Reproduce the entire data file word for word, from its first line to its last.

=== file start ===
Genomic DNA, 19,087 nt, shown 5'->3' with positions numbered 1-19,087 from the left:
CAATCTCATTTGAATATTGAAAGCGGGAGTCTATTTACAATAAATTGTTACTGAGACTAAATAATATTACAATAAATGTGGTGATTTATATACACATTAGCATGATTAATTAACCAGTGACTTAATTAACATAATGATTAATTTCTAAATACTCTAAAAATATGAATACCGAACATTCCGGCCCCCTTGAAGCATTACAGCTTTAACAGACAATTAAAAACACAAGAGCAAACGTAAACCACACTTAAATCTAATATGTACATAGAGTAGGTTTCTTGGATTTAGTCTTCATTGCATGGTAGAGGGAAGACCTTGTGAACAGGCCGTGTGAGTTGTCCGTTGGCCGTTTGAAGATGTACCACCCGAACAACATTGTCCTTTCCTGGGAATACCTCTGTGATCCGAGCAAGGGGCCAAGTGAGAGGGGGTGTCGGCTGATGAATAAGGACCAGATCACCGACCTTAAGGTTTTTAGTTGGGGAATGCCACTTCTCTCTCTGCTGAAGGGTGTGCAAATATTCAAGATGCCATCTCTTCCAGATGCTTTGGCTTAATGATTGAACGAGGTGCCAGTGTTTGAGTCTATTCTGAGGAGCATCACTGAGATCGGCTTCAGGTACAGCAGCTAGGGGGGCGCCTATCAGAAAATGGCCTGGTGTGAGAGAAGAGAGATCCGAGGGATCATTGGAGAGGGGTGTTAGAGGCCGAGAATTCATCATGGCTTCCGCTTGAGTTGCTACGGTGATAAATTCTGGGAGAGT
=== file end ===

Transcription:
Genomic DNA, 19,087 nt, shown 5'->3' with positions numbered 1-19,087 from the left:
CAATCTCATTTGAATATTGAAAGCGGGAGTCTATTTACAATAAATTGTTACTGAGACTAAATAATATTACAATAAATGTGGTGATTTATATACACATTAGCATGATTAATTAACCAGTGACTTAATTAACATAATGATTAATTTCTAAATACTCTAAAAATATGAATACCGAACATTCCGGCCCCCTTGAAGCATTACAGCTTTAACAGACAATTAAAAACACAAGAGCAAACGTAAACCACACTTAAATCTAATATGTACATAGAGTAGGTTTCTTGGATTTAGTCTTCATTGCATGGTAGAGGGAAGACCTTGTGAACAGGCCGTGTGAGTTGTCCGTTGGCCGTTTGAAGATGTACCACCCGAACAACATTGTCCTTTCCTGGGAATACCTCTGTGATCCGAGCAAGGGGCCAAGTGAGAGGGGGTGTCGGCTGATGAATAAGGACCAGATCACCGACCTTAAGGTTTTTAGTTGGGGAATGCCACTTCTCTCTCTGCTGAAGGGTGTGCAAATATTCAAGATGCCATCTCTTCCAGATGCTTTGGCTTAATGATTGAACGAGGTGCCAGTGTTTGAGTCTATTCTGAGGAGCATCACTGAGATCGGCTTCAGGTACAGCAGCTAGGGGGGCGCCTATCAGAAAATGGCCTGGTGTGAGAGAAGAGAGATCCGAGGGATCATTGGAGAGGGGTGTTAGAGGCCGAGAATTCATCATGGCTTCCGCTTGAGTTGCTACGGTGATAAATTCTGGGAGAGT